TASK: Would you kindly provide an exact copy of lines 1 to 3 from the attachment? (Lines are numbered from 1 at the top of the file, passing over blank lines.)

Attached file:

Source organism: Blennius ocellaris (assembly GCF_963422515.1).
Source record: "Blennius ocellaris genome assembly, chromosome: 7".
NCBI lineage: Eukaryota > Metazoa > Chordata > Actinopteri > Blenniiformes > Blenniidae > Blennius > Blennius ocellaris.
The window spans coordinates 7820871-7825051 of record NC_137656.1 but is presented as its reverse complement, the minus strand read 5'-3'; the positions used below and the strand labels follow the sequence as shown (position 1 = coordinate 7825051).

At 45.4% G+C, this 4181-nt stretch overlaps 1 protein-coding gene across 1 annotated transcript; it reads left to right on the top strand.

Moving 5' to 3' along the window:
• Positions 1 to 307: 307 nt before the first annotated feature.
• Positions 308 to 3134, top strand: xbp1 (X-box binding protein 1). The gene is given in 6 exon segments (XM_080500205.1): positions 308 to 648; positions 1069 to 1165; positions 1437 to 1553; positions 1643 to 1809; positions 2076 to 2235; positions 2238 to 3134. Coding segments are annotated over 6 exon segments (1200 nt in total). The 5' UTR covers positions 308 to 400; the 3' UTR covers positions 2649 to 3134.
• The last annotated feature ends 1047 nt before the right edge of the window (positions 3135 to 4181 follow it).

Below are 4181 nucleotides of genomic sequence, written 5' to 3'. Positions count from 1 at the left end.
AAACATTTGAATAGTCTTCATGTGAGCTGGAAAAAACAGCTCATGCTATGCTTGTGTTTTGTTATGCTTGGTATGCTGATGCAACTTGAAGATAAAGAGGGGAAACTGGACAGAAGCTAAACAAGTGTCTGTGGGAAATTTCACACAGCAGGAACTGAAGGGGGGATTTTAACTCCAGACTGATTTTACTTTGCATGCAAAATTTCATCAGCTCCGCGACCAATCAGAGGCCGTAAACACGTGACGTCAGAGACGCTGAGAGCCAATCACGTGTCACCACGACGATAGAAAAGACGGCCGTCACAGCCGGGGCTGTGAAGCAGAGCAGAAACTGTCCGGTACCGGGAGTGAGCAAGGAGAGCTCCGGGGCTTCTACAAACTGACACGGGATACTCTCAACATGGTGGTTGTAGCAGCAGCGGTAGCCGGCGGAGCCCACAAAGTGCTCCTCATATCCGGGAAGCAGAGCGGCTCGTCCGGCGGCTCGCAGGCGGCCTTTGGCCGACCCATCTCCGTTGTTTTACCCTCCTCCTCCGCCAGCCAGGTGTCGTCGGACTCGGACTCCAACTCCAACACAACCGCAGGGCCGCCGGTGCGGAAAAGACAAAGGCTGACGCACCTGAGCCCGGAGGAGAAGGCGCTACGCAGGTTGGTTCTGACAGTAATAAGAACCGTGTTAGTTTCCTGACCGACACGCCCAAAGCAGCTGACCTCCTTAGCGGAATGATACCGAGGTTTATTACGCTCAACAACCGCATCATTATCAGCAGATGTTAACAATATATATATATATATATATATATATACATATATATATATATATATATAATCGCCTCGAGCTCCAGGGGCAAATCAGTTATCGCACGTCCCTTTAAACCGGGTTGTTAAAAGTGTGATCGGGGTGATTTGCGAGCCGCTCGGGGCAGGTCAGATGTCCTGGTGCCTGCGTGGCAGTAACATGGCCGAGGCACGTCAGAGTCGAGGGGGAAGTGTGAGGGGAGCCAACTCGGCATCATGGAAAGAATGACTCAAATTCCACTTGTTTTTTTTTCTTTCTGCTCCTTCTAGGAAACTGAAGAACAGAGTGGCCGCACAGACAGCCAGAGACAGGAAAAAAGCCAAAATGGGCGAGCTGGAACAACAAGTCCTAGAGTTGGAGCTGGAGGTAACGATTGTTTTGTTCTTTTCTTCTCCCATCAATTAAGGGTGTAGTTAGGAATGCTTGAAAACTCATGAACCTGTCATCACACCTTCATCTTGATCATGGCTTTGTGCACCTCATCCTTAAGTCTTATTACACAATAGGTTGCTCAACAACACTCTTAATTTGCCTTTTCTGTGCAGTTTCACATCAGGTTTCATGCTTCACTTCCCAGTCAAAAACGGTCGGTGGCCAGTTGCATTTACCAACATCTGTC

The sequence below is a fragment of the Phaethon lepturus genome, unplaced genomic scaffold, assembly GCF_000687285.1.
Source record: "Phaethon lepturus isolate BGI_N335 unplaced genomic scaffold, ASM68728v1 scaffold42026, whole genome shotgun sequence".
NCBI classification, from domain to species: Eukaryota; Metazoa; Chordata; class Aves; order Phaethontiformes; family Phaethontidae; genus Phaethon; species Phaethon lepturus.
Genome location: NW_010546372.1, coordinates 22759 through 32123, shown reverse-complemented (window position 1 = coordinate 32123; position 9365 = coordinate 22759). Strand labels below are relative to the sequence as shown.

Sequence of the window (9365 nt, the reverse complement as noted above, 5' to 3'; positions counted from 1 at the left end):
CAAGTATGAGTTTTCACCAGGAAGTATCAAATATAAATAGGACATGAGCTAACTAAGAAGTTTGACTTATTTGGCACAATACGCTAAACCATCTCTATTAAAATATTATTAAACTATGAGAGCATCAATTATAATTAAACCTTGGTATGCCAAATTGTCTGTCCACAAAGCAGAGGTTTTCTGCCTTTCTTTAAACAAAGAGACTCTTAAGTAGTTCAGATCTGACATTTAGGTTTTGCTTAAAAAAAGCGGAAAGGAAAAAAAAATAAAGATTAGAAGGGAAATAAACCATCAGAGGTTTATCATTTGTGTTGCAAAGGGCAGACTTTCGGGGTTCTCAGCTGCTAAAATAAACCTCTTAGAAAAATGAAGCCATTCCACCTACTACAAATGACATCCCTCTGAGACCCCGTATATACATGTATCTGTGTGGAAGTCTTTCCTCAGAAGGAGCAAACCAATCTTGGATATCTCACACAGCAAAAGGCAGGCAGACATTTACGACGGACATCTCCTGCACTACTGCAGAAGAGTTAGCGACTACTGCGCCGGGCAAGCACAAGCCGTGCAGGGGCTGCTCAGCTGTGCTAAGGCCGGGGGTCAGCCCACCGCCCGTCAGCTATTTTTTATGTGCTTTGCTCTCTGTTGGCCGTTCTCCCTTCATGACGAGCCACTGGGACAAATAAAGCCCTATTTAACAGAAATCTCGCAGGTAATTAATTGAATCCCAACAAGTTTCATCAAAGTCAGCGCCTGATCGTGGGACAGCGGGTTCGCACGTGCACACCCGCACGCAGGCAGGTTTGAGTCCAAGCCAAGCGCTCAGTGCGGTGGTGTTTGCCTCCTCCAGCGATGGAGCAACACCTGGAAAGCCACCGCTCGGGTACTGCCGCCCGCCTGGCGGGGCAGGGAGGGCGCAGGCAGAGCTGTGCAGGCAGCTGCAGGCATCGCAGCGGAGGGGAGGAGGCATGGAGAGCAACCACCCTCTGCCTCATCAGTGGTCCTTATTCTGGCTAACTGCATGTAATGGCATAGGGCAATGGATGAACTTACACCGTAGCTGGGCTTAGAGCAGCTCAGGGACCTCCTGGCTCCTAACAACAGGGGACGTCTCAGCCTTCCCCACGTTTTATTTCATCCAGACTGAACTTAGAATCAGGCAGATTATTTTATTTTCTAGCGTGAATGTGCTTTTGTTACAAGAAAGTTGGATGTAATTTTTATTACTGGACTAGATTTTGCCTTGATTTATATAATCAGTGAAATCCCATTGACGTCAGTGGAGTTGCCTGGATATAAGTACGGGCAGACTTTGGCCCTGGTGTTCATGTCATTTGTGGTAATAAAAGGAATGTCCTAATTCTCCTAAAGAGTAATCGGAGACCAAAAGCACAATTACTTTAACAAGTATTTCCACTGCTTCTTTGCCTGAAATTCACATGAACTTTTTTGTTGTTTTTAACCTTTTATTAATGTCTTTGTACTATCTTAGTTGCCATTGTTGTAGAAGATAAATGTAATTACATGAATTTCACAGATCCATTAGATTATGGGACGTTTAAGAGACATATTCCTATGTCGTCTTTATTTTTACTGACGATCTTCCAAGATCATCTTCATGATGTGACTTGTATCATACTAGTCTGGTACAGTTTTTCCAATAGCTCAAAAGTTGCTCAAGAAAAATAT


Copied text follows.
Source organism: Blennius ocellaris (assembly GCF_963422515.1).
Source record: "Blennius ocellaris genome assembly, chromosome: 7".
NCBI lineage: Eukaryota > Metazoa > Chordata > Actinopteri > Blenniiformes > Blenniidae > Blennius > Blennius ocellaris.